ImageIt wasn’t long before the press found out. I really had no idea how much fuss they would make of the whole thing. The week before the event my phones at home and at work were red hot with eager journalists looking for a slice of the action. Seeing as the whole event was for charity I agreed to do one or two interviews for both newspaper and television. This only served to fan the flames of media frenzy. Come Friday I was so fed up with endless requests for interviews and photocalls that I just said to all of them, “Look, I’ll be there at 9.00 am on Sunday. You can come if you want.”

The phones went quiet for a while. Then they began to ring again: “What do we need to bring?”, “Where do I get a map?”, “Is there a cable-car up Ben Nevis?” Oh Dear God!

I’d arranged to meet everyone at the Nevis Bank Hotel at 9.00am, although I’d no idea who ‘everyone’ might be.

My Dad, my fiancée Anna, and I had driven up from Glasgow through an unpromising dawn, whilst nervous tension gnawed at my gut like a rat. By the time we drove through a drizzly grey Fort William and pulled into the car park of the Nevis Bank I was simply dreading the whole thing.

And there they all were. Television crews, satellite broadcast vans, photographers, the works. Suddenly I felt how it must feel to be a pop star or famous football player. I was quickly ushered from camera to camera, doing several interviews in the space of a few minutes, one of which I was horrified to learn was being broadcast live. The people from the charity, Across, where there with their Jumbulance, so there were photos with them. Between interviews a bacon roll was shoved into my hand. The RAF were out in full force and I was soon taken under their wing and bustled up the road to the start of the walk at Achintee, where another host was waiting.

It seemed to take ages to get through the press cordon but eventually, after several more interviews, we were off, the lads of the RAF MRA setting the pace. Following on were a crowd of journalists, cameramen, sound people, presenters, photographers, charity workers, boy scouts, friends and family. Experienced hill-walkers and newcomers alike, some on a mission of work, some along to give me support, some along for the crack, some on the call of duty. All of God’s creation labouring up this great pile of rubble. And me hobbling along in the midst of it all, wondering what on earth it all means.

The weather was still looking doubtful and a smur of rain began to fall as the clouds hung heavily over the summit plateau. As we gained altitude, however, things began to improve. The rain stopped, the sun started to make an occasional appearance, and the clouds lifted to about summit level. The photographers and cameramen puffing alongside me flurried into activity, jostling for position. I found myself constantly being asked to wait for the crowds to pass and pause for photos at choice vantage points. My patience began to wear thin.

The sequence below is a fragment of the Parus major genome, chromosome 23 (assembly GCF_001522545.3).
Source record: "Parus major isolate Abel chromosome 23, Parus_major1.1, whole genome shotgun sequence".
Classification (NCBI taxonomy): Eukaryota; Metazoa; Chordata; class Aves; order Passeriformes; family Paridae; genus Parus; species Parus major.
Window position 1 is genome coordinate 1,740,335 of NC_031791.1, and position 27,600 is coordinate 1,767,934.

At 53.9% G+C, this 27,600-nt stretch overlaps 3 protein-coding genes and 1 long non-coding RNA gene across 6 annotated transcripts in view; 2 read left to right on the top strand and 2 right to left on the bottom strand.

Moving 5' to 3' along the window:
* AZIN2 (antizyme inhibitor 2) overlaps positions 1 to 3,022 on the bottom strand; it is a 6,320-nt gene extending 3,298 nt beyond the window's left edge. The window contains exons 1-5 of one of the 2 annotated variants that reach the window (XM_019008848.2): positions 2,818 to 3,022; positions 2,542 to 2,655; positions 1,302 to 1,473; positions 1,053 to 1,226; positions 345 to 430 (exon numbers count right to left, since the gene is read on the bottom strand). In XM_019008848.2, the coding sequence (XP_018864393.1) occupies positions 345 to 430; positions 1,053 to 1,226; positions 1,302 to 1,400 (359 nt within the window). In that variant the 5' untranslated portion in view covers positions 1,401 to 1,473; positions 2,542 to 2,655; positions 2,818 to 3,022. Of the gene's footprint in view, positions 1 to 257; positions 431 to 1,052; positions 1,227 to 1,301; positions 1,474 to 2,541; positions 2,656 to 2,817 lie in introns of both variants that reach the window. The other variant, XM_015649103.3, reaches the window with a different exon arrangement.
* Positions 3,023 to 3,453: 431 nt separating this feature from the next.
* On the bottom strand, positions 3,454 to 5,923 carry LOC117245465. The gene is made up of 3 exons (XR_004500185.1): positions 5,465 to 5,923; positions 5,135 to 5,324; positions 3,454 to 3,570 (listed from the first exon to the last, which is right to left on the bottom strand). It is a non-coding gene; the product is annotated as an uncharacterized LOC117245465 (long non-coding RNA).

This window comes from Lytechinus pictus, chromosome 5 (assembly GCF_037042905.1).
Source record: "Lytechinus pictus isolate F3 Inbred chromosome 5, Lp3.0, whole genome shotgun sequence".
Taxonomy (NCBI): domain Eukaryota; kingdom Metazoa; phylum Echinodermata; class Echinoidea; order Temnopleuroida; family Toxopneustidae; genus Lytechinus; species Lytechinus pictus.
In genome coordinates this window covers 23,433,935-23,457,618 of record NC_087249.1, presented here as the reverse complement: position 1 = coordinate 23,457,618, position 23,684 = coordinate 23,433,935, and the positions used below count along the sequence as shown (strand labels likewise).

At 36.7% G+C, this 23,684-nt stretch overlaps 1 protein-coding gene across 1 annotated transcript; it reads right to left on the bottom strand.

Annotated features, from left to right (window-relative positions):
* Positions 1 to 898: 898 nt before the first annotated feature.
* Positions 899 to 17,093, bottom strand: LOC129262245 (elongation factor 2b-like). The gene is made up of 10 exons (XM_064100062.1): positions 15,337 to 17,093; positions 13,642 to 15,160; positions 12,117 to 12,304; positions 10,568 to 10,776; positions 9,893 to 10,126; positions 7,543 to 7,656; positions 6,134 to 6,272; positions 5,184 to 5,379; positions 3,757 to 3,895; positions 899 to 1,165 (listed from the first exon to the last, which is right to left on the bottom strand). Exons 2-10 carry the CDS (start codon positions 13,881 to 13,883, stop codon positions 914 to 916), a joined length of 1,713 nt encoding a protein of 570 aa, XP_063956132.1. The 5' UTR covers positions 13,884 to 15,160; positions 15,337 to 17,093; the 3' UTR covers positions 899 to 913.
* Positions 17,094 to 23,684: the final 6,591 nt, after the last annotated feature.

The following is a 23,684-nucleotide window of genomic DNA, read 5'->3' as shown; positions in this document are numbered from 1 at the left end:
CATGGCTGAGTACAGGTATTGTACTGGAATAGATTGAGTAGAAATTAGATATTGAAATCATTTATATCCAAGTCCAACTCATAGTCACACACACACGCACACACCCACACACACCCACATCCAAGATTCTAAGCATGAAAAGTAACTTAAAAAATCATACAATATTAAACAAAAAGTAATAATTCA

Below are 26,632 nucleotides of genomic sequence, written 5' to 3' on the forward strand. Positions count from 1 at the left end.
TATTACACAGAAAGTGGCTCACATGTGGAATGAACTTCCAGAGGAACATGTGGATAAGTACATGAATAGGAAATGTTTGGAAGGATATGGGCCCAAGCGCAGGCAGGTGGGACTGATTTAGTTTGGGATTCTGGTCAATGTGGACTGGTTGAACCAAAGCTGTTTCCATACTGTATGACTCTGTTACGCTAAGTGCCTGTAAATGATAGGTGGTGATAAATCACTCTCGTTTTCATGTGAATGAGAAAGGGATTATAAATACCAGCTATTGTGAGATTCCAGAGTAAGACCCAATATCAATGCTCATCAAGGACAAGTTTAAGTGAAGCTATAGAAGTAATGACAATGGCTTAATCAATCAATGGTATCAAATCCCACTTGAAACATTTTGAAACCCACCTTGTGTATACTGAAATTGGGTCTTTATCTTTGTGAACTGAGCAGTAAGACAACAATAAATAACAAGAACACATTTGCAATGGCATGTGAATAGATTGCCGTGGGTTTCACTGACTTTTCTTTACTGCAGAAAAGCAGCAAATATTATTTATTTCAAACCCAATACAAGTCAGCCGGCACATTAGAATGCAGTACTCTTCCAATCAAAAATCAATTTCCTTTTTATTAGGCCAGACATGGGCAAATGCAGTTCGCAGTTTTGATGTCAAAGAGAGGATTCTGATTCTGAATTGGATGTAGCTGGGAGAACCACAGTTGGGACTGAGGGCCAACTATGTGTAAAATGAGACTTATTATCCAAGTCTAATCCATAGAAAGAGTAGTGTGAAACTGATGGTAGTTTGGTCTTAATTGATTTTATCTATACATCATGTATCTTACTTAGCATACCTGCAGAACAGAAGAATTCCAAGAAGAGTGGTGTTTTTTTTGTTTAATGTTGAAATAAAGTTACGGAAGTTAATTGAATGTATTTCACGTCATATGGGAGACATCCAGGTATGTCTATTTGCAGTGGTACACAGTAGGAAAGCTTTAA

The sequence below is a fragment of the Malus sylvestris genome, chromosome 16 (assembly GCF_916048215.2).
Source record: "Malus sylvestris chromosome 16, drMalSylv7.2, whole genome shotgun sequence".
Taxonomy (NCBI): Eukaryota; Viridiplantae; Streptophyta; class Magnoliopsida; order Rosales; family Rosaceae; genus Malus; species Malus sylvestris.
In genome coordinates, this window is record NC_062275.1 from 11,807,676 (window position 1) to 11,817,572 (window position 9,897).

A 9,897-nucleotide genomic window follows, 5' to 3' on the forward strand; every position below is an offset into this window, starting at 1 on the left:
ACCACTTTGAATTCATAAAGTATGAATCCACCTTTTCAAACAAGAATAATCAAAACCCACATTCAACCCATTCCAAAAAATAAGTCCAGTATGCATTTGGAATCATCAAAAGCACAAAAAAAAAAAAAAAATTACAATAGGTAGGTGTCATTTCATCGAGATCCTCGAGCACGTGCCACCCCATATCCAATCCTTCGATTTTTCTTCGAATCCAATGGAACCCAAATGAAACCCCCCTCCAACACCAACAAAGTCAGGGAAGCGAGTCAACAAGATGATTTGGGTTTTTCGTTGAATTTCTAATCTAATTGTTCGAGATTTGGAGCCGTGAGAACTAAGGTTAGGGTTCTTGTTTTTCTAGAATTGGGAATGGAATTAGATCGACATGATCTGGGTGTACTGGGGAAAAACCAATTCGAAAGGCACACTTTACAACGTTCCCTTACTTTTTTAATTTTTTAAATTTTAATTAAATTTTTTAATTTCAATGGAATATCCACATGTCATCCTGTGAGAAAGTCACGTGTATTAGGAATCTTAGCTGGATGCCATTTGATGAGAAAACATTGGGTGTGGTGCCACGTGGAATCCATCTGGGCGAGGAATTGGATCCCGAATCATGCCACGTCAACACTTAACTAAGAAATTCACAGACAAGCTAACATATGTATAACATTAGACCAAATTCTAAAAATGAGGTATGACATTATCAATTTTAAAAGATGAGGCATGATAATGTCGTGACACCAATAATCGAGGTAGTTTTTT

Fortunately my support team provided entertainment and conversation to divert my mind along the way. Anna, never far from my side; Alan and my Dad, old men of the mountains with many a tale to tell; my sister Louise and Neil on a rare trip into the hills; Lorraine from the McofS office, expounding enthusiastically about disabled access; and Mad Geoff, a breath of sanity, waiting at every other bend in the track with refreshments and philosophical thoughts.

ImageWith support like this and views like I hadn’t seen in a long time, the climb didn’t seem so wearisome after all and five and a half hours after setting out, I arrived on the familiar summit plateau, partially covered by lingering snow. Clouds boiling out of the icy cauldron of the North Face re-vaporised as they blew over the warmer summit air and helicopters, courtesy of the RAF and the BBC flew spectacularly overhead. A huge crowd rose to cheer my arrival, champagne corks popped, and of course, as laptops and mobile phones came out, another deluge of interviews began…

… A few weeks later, accompanied by Anna and a couple of friends, we did the round of Cairn an Tuirc and Carn na Claise from Glenshee. Skylarks sang in the sunny sky and we took our time as we wandered through the heather, gazing northward towards the Cairngorms, eastwards over the Mounth to Lochnagar and westwards into the wild lands beyond An Socach. At one point we spotted some other walkers, in the distance, enjoying their day. Ben Nevis was fun, a once in a lifetime experience, but this is what I’ve missed. This is the freedom which I’ve had taken from me and have had to fight so hard to enjoy once more.